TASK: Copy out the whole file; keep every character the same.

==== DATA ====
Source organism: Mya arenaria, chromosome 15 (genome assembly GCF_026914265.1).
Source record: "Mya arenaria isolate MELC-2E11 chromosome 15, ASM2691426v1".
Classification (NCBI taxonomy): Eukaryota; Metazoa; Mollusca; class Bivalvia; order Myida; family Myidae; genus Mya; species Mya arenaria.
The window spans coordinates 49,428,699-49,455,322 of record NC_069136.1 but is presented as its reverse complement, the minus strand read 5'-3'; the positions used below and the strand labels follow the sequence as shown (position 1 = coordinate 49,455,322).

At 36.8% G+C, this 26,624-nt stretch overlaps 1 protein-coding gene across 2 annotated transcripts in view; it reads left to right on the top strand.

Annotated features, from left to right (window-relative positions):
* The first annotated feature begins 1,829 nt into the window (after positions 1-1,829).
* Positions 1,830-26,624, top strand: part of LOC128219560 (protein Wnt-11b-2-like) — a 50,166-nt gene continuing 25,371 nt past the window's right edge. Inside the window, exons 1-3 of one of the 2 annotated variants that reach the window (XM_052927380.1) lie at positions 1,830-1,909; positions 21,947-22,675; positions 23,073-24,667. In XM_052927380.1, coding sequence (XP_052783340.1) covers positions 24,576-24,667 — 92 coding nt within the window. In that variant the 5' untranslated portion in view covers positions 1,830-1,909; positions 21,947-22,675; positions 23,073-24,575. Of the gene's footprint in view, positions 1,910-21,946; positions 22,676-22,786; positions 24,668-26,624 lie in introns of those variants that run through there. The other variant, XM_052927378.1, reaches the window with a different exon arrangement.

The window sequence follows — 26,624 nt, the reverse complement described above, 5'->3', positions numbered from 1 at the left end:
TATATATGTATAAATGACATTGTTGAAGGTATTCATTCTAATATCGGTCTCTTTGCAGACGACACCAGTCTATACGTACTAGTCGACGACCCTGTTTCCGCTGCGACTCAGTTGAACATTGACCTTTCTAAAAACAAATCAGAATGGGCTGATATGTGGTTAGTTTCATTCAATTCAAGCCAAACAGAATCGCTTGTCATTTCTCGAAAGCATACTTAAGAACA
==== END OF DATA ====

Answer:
Source organism: Mya arenaria, chromosome 15 (genome assembly GCF_026914265.1).
Source record: "Mya arenaria isolate MELC-2E11 chromosome 15, ASM2691426v1".
Classification (NCBI taxonomy): Eukaryota; Metazoa; Mollusca; class Bivalvia; order Myida; family Myidae; genus Mya; species Mya arenaria.
The window spans coordinates 49,428,699-49,455,322 of record NC_069136.1 but is presented as its reverse complement, the minus strand read 5'-3'; the positions used below and the strand labels follow the sequence as shown (position 1 = coordinate 49,455,322).

At 36.8% G+C, this 26,624-nt stretch overlaps 1 protein-coding gene across 2 annotated transcripts in view; it reads left to right on the top strand.

Annotated features, from left to right (window-relative positions):
* The first annotated feature begins 1,829 nt into the window (after positions 1-1,829).
* Positions 1,830-26,624, top strand: part of LOC128219560 (protein Wnt-11b-2-like) — a 50,166-nt gene continuing 25,371 nt past the window's right edge. Inside the window, exons 1-3 of one of the 2 annotated variants that reach the window (XM_052927380.1) lie at positions 1,830-1,909; positions 21,947-22,675; positions 23,073-24,667. In XM_052927380.1, coding sequence (XP_052783340.1) covers positions 24,576-24,667 — 92 coding nt within the window. In that variant the 5' untranslated portion in view covers positions 1,830-1,909; positions 21,947-22,675; positions 23,073-24,575. Of the gene's footprint in view, positions 1,910-21,946; positions 22,676-22,786; positions 24,668-26,624 lie in introns of those variants that run through there. The other variant, XM_052927378.1, reaches the window with a different exon arrangement.

The window sequence follows — 26,624 nt, the reverse complement described above, 5'->3', positions numbered from 1 at the left end:
TATATATGTATAAATGACATTGTTGAAGGTATTCATTCTAATATCGGTCTCTTTGCAGACGACACCAGTCTATACGTACTAGTCGACGACCCTGTTTCCGCTGCGACTCAGTTGAACATTGACCTTTCTAAAAACAAATCAGAATGGGCTGATATGTGGTTAGTTTCATTCAATTCAAGCCAAACAGAATCGCTTGTCATTTCTCGAAAGCATACTTAAGAACA